Alternately I also had to make sure the child's legs would not hit the wings when rocking.

Thus, I designed the wings to be small, and I positioned them forward on the unicorn. I also, as I stated in the prior section, anticipated two points of contact for both glue and dowels.

To start I took each wing and cut the end that connects with the horse at a 45 decree angle as you can see in the pictures above. I then drilled two pilot holes at at 45 decree angle at the cut end of each wing on my drill press. I tried to drill the pilot holes as high up the wing as I could while keeping the hole hidden in the wood. I also took a 1/4 inch drill bit and drilled about 1/4 of an inch into each pilot hole to hide the head of the screws.

Step 25: Glue

I put glue both the angled end of the hand bar and then on the angled end of the wing. I pressed the wing down on the body so that both glued ends are in contact with the wing and body. I held it in place for a few minutes. Then, while holding it in place I took my hand drill and drilled into the pilot holes to extend them into the body.

Step 26: Screws

I then put a screw into each pilot hole.

Step 27: Screw to the Hand Bar

With the base of the wing firmly in place by the first screws, I took a screw and used it to mark the point at the back of the wing in which I would need to drill in order to put a screw into the hand bar. I then drilled a pilot hole into the back of the wing and into the hand bar. I had to be very careful to make sure that the drill was positioned to go into the bar. Once the pilot hole was in place, I took the 1/4 inch drill bit and drilled about 1/4 inch into the wing back. I then put a flat head screw from the wing into the hand bar. Lastly I put a drip of glue into each hole (2 at the wing base, and the one in the back of the wing) and pushed in a 1/4 inch dowel. I then used the pull saw to cut the dowel flush to the wing.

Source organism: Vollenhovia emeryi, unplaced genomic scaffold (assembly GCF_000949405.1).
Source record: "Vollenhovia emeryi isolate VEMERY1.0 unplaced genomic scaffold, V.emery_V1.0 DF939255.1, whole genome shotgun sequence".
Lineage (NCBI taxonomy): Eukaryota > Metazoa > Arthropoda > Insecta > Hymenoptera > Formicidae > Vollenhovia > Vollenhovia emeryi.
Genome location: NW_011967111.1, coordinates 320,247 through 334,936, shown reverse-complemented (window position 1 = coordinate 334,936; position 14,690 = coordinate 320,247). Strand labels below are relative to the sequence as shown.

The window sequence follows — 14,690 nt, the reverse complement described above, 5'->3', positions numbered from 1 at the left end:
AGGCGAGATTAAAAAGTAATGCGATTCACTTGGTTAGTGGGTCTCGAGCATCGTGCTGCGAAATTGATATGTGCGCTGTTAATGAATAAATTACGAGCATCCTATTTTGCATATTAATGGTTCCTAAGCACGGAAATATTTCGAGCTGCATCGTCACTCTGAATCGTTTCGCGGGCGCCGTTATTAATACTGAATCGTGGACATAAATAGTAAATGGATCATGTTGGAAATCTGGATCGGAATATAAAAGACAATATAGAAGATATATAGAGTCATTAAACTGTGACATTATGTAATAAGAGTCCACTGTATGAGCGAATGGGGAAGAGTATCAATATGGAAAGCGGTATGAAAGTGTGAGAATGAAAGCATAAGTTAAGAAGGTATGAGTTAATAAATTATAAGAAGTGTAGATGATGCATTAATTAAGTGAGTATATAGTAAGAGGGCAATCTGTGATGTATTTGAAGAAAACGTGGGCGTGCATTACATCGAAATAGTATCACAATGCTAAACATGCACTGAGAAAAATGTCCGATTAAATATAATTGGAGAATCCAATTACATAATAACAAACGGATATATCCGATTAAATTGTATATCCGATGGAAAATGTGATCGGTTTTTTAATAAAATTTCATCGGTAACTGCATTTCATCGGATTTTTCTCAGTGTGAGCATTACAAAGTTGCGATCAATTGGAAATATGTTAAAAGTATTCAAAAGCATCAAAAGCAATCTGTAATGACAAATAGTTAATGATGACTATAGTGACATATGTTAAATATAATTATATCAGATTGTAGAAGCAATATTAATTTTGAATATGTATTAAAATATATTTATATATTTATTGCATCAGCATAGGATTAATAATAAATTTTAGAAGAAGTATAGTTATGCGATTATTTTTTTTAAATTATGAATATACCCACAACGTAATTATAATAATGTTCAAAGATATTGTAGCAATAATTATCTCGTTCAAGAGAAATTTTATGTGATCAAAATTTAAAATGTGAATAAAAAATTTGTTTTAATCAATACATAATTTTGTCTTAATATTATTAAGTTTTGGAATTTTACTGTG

Step 28:

I then repeated the process on the opposite side by putting the unicorn down on my work bench but with the wing hanging off the side.

Step 29:

At the base, the wing was slightly rounded so I had to file and sand the excess dowel flush to the wing.

Step 30:

Step 31: The Saddle

In order to make the saddle, I did not make the template for the top of the saddle until the body was done. I put a piece of paper behind the horse and sketched the curve directly from the body. I then used the template to cut three small sections of wood for the saddle top, so that the saddle top was the correct width of the unicorn body.

Step 32: Glue

I glued the three sections together using a C clamp and wood glue.

Step 33: The Sides

I had cut the sides at the start of the process and glued them to the top of the saddle also using wood glue and a C clamp.

Once the glue dried, I used my rasp, files, and course sand paper to remove the excess wood and make the saddle smooth as you can see from the pictures. I took some time but came out pretty well.

Step 34: Saddle Up

I attached the saddle to the body first by gluing the underside of the saddle and putting it on unicorn.

Step 35:

For added strength and for looks, I then drilled 1/4 inch holes (3 on each side, and 6 on the top as seen in the pictures) through the sides and top of the saddle and into the unicorn body. I hammered 1/4 inch dowel into each hole and cut it flush with a pull saw. I then sanded down the attached saddle to make sure the dowels were down flush to the saddle.

Just to confirm the strength of the unicorn, I sat it on for a few minutes at this point. I weigh about 150 and it held me just fine.

Step 36: The Rockers